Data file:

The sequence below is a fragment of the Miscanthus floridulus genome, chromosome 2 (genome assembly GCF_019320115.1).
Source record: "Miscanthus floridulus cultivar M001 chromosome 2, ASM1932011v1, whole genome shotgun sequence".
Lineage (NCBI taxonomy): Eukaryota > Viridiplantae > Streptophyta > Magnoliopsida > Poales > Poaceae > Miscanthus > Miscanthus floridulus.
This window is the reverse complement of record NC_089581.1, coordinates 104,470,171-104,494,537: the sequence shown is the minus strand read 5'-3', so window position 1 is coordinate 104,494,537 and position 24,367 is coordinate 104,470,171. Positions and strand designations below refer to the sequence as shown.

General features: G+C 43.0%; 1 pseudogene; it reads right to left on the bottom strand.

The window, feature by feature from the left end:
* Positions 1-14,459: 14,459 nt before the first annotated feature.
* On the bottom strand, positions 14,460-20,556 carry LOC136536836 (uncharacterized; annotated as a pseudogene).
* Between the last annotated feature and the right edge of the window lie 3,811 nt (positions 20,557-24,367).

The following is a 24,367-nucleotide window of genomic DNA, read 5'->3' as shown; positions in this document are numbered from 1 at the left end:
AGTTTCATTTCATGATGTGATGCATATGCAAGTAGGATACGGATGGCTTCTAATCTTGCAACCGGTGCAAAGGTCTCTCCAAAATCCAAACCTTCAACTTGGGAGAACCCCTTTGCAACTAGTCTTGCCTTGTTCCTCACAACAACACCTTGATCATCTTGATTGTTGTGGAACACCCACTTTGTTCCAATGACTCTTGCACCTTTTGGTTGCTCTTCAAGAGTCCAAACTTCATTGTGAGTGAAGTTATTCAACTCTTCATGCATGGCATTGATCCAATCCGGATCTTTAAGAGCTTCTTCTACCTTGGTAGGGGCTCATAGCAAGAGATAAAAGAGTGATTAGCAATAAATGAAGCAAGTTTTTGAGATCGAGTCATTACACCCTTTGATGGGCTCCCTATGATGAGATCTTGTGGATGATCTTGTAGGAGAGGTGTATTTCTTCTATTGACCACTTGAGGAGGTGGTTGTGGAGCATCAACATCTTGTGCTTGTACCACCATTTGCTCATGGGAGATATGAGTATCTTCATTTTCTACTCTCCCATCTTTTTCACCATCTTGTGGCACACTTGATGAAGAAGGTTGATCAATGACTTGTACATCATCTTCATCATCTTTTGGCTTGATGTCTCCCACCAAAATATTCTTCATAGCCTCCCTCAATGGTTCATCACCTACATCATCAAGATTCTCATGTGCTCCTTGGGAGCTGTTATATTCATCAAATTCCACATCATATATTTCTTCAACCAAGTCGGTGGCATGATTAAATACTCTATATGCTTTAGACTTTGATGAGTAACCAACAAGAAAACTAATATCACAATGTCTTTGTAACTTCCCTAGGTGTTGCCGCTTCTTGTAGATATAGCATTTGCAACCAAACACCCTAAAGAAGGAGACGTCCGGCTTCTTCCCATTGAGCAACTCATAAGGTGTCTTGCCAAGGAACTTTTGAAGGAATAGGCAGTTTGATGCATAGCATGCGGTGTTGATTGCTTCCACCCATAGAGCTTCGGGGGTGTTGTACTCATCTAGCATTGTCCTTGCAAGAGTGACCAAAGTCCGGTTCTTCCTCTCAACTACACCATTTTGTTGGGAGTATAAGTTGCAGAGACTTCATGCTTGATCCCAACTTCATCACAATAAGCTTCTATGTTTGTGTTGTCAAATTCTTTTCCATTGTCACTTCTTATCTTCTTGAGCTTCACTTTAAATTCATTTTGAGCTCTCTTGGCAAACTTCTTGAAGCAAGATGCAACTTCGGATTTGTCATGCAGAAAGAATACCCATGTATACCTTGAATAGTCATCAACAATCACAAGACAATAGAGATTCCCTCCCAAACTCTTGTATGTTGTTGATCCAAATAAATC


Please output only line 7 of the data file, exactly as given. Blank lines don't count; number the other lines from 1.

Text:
* Positions 1-14,459: 14,459 nt before the first annotated feature.